Is It a Car or a Computer? – Wall Street Journal
Software developers are turning cars into rolling personal computers.
Lots of attention is still paid to horsepower, curves in the metal, and giving drivers the ultimate creature comfort behind the wheel: the ability to relax and let the car take over. But even as the industry accelerates toward a self-driving future, it’s the touch screen in the dashboard and the slick smartphone app that increasingly sway buyers’ decisions in the showroom.
Many vehicle models now offer versions of the iPhone or Android interface in the car’s touch screen, giving users the familiar look and feel of their smartphones. Meanwhile, app developers are leveraging the car-phone link and improved voice-recognition systems to offer extras such as music streaming and the ability to send or receive text messages with hands on the wheel and eyes on the road.
The technological sprint toward the connected car faces potential roadblocks, though. State and federal regulators are grappling with how to prevent all of that tech from becoming a dangerous distraction. Semiautonomous features such as hands-free highway steering and lane changing are under scrutiny after the fatal crash in May of a Tesla car using its Autopilot system.
Security is another factor. Earlier this year, two car thieves in Houston were caught on camera using a laptop to hack into the ignition system of a 2010 Jeep Wrangler and steal it. Last year, Fiat Chrysler Automobiles
NV had to recall 1.4 million cars after two hackers showed they could control a 2014 Jeep Cherokee’s engine and other systems through a software loophole.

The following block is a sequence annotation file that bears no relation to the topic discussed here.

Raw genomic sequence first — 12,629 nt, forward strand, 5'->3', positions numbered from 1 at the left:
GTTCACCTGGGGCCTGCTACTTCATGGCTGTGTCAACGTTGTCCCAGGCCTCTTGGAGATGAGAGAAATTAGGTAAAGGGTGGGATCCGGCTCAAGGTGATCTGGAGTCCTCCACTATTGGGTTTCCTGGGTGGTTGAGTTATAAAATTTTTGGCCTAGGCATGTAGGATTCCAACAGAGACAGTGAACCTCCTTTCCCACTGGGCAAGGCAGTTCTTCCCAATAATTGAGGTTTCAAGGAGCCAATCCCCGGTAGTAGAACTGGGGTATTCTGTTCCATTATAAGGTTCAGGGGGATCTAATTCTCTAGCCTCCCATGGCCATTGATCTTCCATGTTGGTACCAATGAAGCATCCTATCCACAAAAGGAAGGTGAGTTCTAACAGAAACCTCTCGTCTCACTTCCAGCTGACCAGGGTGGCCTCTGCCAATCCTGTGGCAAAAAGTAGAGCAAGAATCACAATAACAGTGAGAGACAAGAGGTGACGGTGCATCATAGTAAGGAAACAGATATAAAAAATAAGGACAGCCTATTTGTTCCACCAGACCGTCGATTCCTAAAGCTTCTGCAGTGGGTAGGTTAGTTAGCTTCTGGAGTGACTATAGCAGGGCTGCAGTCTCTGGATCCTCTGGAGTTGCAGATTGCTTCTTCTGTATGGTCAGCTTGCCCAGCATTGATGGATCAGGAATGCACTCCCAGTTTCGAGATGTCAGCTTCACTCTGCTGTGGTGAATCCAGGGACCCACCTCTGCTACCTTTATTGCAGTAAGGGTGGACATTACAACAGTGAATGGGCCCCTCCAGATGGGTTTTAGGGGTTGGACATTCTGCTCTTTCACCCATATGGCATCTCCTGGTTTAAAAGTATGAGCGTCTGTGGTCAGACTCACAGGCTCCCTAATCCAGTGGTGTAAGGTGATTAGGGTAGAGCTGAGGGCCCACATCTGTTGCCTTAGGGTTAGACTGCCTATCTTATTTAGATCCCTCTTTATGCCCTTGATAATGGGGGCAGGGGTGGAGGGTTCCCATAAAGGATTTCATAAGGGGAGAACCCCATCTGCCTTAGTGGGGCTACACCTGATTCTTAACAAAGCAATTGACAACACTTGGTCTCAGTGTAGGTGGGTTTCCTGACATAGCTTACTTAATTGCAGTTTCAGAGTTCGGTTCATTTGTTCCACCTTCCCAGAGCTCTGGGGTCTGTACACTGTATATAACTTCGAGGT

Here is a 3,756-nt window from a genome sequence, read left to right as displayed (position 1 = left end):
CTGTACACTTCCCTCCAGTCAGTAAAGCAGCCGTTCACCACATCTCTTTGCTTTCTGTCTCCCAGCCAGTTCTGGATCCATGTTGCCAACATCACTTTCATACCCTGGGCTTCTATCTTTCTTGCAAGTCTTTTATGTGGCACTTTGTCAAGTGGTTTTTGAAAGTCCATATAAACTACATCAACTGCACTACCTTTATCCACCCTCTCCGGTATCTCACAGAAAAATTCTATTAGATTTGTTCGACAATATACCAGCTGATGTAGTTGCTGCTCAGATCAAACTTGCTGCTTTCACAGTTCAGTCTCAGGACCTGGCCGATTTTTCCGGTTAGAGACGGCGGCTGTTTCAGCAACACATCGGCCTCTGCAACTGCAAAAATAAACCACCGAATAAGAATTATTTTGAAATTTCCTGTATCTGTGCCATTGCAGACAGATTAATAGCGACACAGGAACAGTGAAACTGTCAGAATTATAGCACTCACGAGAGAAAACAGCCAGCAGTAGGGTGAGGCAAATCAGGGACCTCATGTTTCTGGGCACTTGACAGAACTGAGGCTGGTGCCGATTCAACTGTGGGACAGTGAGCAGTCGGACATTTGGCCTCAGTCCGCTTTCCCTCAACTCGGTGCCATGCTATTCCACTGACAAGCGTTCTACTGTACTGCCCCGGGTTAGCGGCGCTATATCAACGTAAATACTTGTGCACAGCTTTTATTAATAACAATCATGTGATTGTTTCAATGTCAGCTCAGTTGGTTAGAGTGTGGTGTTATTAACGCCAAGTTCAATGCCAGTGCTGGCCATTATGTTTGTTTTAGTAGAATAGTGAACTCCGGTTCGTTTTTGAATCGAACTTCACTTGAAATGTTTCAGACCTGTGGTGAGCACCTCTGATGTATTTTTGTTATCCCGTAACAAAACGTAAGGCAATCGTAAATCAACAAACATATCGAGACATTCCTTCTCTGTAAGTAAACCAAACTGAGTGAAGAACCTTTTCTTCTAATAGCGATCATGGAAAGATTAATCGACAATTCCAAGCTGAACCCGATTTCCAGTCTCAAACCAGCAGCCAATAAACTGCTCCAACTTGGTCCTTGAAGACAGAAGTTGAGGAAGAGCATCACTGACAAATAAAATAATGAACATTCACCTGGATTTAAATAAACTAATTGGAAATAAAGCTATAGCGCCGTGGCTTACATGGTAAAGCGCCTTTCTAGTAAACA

Indeed, newfangled in-car technology carries risks for auto makers. In recent years, surveys by research firm J.D. Power & Associates have shown a jump in consumer complaints about clunky voice-recognition systems and infotainment systems that aren’t intuitive and easy to use. Those gripes have been known to send a car brand’s quality ratings plunging in closely watched consumer surveys.
Those caution flags aside, car companies haven’t stopped trying to fill vehicles with the digital functionality that consumers are pining for. Here are seven innovations that are available on some vehicles today, or will be in the near future.
Lock and unlock with your phone: German automotive supplier Continental AG
recently showed a system that would allow an owner’s smartphone essentially to serve as a virtual key. Using technology called Bluetooth low energy, the car recognizes the smartphone in the user’s pocket or purse upon approach, unlocking the doors and allowing the engine to be fired up. The feature is not expected to hit the market for at least 18 months. Ford Motor Co.
and General Motors Co.
already have smartphone apps for newer models that can remotely unlock and start their cars.
Give your car a virtual checkup: Drivers can be alerted to lurking service issues such as low tire or oil pressure via an app from AutoNet Mobile Inc., based in Santa Rosa, Calif. The app automatically loops in the owner’s dealership and can help schedule service appointments when needed. GM’s OnStar safety and entertainment system offers a feature on some models that monitors the status of the vehicle’s starter motor, fuel pump and 12-volt battery, sending an alert at any sign of trouble. GM says the system reduces unnecessary repairs and helps avoid bigger problems down the road.